$\displaystyle S(x)=e^{-\alpha x}(1+\alpha x)$

$\text{ }$

For the losses that exceed the deductible, the insurer’s expected payment is:

\displaystyle \begin{aligned}e_X(d)&=\frac{\int_d^{\infty} S(x) \ dx}{S(d)}\\&=\frac{\int_d^{\infty} e^{-\alpha x}(1+\alpha x) \ dx}{e^{-\alpha d}(1+\alpha d)} \\&=\frac{\frac{e^{-\alpha d}}{\alpha}+d e^{-\alpha d}+\frac{e^{-\alpha d}}{\alpha}}{e^{-\alpha d}(1+\alpha d)} \\&=\frac{\frac{2}{\alpha}+d}{1+\alpha d} \end{aligned}

$\text{ }$

Then the insurer’s expected payment per loss is $E[(X-d)_+]$:

\displaystyle \begin{aligned}E[(X-d)_+]&=e_X(d) \ S(d) \\&=\frac{\frac{2}{\alpha}+d}{1+\alpha d} \ \ e^{-\alpha d}(1+\alpha d) \\&=e^{-\alpha d} \ \biggl(\frac{2}{\alpha}+d\biggr) \end{aligned}

$\text{ }$

With a deductible in the policy, the following is the expected amount of loss eliminated (from the insurer’s point of view).

\displaystyle \begin{aligned}E[X \wedge d]&=E(X)-E[(X-d)_+] \\&=\frac{2}{\alpha}-e^{-\alpha d} \ \biggl(\frac{2}{\alpha}+d\biggr) \\&=\frac{2}{\alpha}\biggl(1-e^{-\alpha d}\biggr)-d e^{-\alpha d} \end{aligned}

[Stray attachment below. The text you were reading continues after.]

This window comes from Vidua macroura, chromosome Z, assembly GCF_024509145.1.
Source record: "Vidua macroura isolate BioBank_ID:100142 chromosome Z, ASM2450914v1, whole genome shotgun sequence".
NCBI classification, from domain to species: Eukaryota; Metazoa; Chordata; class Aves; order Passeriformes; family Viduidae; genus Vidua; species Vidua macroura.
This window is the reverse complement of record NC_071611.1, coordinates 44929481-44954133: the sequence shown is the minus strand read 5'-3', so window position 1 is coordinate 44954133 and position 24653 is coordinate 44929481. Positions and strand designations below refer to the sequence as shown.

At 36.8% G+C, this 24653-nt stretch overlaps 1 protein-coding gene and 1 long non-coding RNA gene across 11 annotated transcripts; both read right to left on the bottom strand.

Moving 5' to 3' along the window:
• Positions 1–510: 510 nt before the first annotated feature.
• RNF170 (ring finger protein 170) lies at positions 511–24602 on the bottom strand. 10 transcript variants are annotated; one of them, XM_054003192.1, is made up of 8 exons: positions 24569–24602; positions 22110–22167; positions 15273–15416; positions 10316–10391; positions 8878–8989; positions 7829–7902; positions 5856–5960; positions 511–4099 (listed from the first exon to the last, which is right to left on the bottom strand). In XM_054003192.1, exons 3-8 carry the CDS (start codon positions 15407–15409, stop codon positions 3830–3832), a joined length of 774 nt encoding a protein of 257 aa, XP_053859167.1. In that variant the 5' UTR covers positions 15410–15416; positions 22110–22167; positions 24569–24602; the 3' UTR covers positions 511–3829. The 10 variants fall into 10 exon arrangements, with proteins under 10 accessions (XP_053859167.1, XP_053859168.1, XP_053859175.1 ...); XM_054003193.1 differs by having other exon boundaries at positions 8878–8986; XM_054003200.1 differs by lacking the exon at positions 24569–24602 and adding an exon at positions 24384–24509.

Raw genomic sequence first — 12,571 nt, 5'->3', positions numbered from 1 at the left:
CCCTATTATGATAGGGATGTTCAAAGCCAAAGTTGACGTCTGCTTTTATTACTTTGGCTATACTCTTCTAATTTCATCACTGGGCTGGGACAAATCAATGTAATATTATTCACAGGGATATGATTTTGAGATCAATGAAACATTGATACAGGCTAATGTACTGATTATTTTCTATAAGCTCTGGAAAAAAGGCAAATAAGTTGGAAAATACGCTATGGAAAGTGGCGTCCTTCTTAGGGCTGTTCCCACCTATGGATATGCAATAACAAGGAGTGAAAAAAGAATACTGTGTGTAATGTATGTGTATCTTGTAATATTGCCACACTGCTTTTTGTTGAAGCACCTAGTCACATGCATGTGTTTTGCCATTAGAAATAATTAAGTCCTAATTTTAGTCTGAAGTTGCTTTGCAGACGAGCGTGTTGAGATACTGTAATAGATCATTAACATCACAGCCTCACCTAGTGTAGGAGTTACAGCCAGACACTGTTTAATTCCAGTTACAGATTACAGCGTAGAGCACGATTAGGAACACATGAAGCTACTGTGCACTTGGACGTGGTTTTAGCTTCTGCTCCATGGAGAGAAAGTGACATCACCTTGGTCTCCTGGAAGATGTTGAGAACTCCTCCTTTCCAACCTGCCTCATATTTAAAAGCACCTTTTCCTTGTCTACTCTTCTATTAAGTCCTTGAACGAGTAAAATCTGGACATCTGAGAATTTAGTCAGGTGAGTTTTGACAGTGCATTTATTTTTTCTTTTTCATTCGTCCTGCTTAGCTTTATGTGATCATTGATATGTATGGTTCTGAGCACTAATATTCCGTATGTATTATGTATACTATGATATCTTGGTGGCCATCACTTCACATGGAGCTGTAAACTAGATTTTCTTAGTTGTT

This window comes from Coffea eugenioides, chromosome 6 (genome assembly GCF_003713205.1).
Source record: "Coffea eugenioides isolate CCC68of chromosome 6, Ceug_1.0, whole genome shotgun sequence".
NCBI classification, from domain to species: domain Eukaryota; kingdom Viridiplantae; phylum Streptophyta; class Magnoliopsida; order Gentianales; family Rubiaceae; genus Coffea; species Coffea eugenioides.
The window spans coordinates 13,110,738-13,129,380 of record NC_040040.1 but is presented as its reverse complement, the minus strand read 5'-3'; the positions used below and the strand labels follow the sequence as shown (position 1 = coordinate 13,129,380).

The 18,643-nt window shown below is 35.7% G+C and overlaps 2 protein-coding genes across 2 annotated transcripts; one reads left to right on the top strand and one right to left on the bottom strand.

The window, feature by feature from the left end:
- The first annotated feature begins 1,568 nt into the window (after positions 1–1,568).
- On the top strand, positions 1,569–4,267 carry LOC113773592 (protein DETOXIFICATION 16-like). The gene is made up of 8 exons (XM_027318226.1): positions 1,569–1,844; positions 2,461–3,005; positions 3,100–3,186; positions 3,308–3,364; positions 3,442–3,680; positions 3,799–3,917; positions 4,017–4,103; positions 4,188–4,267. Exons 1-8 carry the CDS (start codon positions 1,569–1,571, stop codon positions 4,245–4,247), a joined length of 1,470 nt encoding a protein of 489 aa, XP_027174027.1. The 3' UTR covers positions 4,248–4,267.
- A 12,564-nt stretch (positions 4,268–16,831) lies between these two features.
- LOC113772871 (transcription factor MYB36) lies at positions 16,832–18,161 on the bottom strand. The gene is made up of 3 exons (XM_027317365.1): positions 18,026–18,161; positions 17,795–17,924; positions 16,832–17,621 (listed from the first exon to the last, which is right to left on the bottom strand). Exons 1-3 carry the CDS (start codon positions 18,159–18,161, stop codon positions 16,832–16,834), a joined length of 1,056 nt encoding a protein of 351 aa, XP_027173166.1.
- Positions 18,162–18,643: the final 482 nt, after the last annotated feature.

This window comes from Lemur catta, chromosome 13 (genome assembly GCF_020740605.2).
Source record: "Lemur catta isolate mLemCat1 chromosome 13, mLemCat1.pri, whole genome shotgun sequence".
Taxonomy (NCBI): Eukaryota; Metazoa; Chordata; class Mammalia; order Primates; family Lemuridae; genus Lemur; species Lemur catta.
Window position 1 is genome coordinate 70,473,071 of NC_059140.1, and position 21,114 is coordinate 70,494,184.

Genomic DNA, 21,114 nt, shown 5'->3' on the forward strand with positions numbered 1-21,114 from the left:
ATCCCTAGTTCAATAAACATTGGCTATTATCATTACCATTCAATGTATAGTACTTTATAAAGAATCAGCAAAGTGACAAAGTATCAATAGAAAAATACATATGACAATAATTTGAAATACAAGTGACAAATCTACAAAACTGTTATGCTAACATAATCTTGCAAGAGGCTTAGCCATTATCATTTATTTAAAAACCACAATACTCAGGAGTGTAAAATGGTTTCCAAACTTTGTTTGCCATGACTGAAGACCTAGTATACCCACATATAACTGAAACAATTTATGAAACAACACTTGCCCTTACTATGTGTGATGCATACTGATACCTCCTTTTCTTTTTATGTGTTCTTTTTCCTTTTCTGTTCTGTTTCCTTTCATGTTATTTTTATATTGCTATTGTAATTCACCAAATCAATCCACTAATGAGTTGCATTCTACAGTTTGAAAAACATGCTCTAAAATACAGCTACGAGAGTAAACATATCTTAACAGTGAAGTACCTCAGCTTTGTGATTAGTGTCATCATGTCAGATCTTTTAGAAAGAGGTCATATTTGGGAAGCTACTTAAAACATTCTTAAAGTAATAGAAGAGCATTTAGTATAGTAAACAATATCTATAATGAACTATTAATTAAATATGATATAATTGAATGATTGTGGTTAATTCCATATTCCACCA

$\text{ }$

Example 3
Suppose the loss variable $X$ has a Pareto distribution with the following pdf:

$\text{ }$

$\displaystyle f_X(x)=\frac{\beta \ \alpha^\beta}{(x+\alpha)^{\beta+1}} \ \ \ \ \ x>0$

$\text{ }$

If the insurance policy is to pay the full loss, then the insurer’s expected payment per loss is $\displaystyle E(X)=\frac{\alpha}{\beta-1}$ provided that the shape parameter $\beta$ is larger than one.

The mean excess loss function of the Pareto distribution has a linear form that is increasing (see the previous post The Pareto distribution). The following is the mean excess loss function:

$\text{ }$

$\displaystyle e_X(d)=\frac{1}{\beta-1} \ d +\frac{\alpha}{\beta-1}=\frac{1}{\beta-1} \ d +E(X)$

$\text{ }$

If the loss is modeled by such a distribution, this is an uninsurable risk! First of all, the higher the deductible, the larger the expected payment if such a large loss occurs. The expected payment for large losses is always the unmodified expected $E(X)$ plus a component that is increasing in $d$.